As a healthcare IT consultant, Erich Richter brings a unique perspective to the table. His specialty is pulling data from hospitals for reporting—for the hospital staff and for the government. Richter can answer the question you did not think to ask: “What data is the federal government tracking from hospitals?” The answer to this question gives surprising insight into what the government considers important in understanding the health of Americans. While assisting hospitals across the nation installing Electronic Health Record (EHR) systems, he has seen many different styles of hospital management and how that helps or impedes the flow of vital information. He spent the first years of his career in the trenches—installing PCs, running phone lines and other general IT work in small hospitals—and then transitioned into the data side of hospitals where he has worked for the last twelve years with independent hospitals and large healthcare organizations. He earned a BA in history from Reed in 1993.
Marcia Yaross '73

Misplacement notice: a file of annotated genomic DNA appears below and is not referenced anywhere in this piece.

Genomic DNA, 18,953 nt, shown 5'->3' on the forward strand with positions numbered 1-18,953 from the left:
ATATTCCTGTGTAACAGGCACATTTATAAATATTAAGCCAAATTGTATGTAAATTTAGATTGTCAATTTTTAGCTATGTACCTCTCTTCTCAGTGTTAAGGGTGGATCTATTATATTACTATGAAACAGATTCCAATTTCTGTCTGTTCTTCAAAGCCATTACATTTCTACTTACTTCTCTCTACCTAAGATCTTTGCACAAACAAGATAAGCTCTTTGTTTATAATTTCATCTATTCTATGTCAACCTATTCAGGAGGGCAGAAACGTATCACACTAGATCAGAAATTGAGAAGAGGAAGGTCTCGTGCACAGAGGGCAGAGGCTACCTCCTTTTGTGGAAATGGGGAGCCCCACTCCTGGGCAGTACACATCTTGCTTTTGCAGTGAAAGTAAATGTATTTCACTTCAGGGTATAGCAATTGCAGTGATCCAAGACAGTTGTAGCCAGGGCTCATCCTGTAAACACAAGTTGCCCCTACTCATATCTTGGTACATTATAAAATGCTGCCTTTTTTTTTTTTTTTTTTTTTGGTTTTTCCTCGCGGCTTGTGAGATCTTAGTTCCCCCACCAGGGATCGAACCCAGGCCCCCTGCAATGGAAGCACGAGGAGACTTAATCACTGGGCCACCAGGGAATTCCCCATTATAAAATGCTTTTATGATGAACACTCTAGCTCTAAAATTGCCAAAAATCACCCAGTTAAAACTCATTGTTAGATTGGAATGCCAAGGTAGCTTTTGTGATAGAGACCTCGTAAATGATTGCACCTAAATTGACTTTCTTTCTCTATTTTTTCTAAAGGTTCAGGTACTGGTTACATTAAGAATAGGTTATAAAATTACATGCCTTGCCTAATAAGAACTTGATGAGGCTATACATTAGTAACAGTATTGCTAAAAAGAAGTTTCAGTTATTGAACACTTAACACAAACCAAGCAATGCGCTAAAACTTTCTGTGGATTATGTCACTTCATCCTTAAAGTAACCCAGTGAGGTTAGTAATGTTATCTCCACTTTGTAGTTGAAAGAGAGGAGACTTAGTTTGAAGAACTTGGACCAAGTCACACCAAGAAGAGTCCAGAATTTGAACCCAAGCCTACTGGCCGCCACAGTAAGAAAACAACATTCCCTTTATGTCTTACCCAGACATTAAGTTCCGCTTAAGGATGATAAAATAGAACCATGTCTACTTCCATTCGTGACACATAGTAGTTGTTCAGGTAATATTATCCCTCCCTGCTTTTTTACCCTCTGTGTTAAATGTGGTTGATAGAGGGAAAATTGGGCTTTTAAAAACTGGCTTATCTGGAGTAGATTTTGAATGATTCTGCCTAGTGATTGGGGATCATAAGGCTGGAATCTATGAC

Marcia Yaross is a vice president of worldwide clinical, regulatory, and health policy at Biosense Webster Inc., a Johnson & Johnson company. Her areas of expertise include clinical research, medical-products development and regulation, and health policy. Yaross holds a Ph.D. in developmental and cell biology from the University of California at Irvine. Following completion of her graduate studies, she conducted postdoctoral research in stem cell biology and myogenesis at the University of Virginia and Stanford University School of Medicine before returning to UC Irvine as an assistant research biologist. Over the past 25 years she has held a variety of positions in the medical-device industry, including senior management roles in clinical research, regulatory affairs and quality at Pharmacia Ophthalmics, MiniMed Technologies, and Allergan Inc./Advanced Medical Optics. She is a past president of OCRA, the Orange County (California) Regulatory Affairs Discussion Group. Yaross also served as industry representative to two panels of the FDA Medical Device Advisory Committee, the Ophthalmic Devices (1997-2001) and Circulatory System Devices (2005-2008), and the Risk Communication Advisory Committee.